Being versus Doing
The following is liberally adapted from Fear of Life by Alexander Lowen
All animals except man just exist. Most people are not content just to be, they have to do something or achieve something. This drive produces much of the material culture, but it can also be destructive, for instance in producing nuclear weapons.
Using the will against the feelings may be necessary in the face of real danger, in which case it is healthy. It becomes unhealthy when the maneuver persists apart from real danger. Many people are always trying to change themselves by using willpower, but this only serves to deepen the split. The ego works by setting a goal and controlling the actions to achieve it. If the goal is secondary to the action, the activity is more being than doing. All productive activities such as a car assembly line or plowing a field, are aspects of doing. But when pleasure is the dominant motivation, as in dancing or listening to music, the activity is an aspect of being.
Doing does not involve or lead to feelings. In fact urgent doing usually blocks or inhibit feelings, and this numbing quite commonly becomes the real motivation behind much frenetic activity. All movements are dominated by the goal, and feelings are considered irrelevant. In fact, in the short run, feelings can hamper performance. For the sake of efficiency, people try to transform themselves into machines until the goal is achieved. They believe that this will produce the most goods, or the most merit, and therefore lead to happiness eventually. However, a long period of doing without any being usually leads to the inability to enjoy the fruits of doing.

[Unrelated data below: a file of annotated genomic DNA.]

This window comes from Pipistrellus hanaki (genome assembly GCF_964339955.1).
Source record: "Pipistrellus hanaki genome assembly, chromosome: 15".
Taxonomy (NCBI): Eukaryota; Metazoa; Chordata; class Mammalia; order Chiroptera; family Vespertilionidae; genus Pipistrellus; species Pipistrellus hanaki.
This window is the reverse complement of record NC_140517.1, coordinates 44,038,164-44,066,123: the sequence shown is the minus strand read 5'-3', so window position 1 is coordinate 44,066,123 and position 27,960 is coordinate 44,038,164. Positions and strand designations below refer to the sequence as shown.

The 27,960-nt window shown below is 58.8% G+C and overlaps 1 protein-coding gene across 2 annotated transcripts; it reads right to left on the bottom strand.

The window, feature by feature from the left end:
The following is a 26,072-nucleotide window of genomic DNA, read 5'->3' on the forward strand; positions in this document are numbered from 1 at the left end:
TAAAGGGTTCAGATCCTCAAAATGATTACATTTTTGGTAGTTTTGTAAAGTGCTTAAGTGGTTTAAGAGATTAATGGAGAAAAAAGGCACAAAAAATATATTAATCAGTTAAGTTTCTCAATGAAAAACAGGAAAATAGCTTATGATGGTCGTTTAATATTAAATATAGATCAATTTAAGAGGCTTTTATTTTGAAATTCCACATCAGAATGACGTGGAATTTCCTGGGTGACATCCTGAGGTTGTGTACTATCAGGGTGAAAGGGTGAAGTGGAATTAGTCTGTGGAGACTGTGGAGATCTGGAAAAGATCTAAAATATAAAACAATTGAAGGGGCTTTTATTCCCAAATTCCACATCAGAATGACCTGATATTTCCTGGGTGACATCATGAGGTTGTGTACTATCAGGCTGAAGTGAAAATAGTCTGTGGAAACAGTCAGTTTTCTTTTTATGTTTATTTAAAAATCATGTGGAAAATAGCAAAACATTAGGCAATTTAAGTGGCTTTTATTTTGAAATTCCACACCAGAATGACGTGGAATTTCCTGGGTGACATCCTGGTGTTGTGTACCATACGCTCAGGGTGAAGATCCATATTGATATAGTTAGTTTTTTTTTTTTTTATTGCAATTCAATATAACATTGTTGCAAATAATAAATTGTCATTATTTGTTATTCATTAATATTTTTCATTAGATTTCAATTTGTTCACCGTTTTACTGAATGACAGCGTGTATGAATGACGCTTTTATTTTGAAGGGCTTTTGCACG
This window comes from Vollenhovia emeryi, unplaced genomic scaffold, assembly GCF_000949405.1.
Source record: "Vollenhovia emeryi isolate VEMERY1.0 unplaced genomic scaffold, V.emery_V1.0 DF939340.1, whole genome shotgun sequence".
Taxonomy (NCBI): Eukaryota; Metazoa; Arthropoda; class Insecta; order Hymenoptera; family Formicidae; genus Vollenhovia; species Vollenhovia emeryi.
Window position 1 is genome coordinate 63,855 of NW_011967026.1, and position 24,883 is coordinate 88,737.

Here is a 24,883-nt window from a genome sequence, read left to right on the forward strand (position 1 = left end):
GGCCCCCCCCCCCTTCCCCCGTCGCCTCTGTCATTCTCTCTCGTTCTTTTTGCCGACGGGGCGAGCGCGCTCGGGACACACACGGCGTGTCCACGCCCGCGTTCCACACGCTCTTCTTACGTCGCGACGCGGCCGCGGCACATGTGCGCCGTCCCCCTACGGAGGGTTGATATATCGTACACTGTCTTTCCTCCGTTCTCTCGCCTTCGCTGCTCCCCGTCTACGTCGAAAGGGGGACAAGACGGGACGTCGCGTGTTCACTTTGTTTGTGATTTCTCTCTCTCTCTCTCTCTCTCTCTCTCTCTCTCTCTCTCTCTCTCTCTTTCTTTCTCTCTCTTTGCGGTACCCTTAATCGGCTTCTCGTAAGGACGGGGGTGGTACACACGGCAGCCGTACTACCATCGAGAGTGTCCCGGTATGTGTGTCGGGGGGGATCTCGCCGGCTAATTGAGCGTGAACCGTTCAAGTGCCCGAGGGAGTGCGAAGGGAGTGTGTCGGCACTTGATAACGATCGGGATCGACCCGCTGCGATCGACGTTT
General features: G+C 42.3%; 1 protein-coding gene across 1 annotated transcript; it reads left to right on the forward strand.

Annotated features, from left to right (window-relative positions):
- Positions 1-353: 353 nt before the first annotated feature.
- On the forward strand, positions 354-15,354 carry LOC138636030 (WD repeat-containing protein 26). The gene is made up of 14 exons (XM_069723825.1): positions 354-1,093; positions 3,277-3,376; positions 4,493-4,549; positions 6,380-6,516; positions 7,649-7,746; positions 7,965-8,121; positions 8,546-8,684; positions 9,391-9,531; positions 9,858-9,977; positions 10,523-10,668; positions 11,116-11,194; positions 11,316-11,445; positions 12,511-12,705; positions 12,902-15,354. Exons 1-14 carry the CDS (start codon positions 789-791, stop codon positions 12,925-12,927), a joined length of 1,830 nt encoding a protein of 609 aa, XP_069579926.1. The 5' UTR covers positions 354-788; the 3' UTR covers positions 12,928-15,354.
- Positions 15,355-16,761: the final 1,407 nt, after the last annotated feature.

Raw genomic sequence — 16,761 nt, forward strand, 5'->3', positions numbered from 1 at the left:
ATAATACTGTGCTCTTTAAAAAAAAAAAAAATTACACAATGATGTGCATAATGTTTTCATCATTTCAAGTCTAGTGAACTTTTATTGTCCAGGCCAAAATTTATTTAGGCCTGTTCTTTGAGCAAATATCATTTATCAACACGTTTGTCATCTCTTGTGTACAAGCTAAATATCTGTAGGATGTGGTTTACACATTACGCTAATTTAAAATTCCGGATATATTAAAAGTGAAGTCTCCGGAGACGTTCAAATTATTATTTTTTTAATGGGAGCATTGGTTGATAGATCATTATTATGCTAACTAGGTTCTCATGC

However, if we pay at least as much attention to the process as the goal, taking action becomes creative or self-expressive, and increases the sense of being. In being, what counts is not what one does, but how one does it. The reverse is true for doing.
Doing something is not letting it be. Doing represents an attempt to change a situation, which can be constructive when the situation is an external one. However, when the situation is internal, that is, a state of being, trying to change this state by doing reduces one's being. To act upon the self, one part of the personality must turn against another part. The ego or the I turns against the body by using the will against the feelings of the body. In this way, the being is split, and thereby reduced.
Change produced by the application of force from without is the product of doing and affects the being adversely. There is a process of change that takes place from within and requires no conscious effort. It is called growth, and it enhances being. It is not something one can do, and it is not therefore, a function of the ego but of the body.
Therapeutic change is similar to growth in that it is an inner process that cannot be accomplished by conscious effort. This is not to say that doing plays no role in the growth process. In acquiring a skill it is necessary to perform certain actions consciously, so that learning can occur, but the learning itself takes place on an unconscious, or body level.
Being is equated with feeling. One cannot make or produce a feeling anymore than than one can make being. Genuine feelings arise spontaneously, otherwise one is pretending. Further, feelings do not produce or accomplish anything. There is neither goal nor purpose to feelings. We can give reasons for our feelings, but our feelings do not arise in response to the dictates of reason. they often occur in opposition to reason. They are spontaneous bodily responses to the world around us, and there function is to promote the living process.
Doing can be superimposed on being, but it cannot substitute for being. If one is a person, one can do and produce as a self-expression. The doing doesn't define the self, but only enhances it. But if one is not a person, the doing will not fill in the lack. One cannot become a person by doing.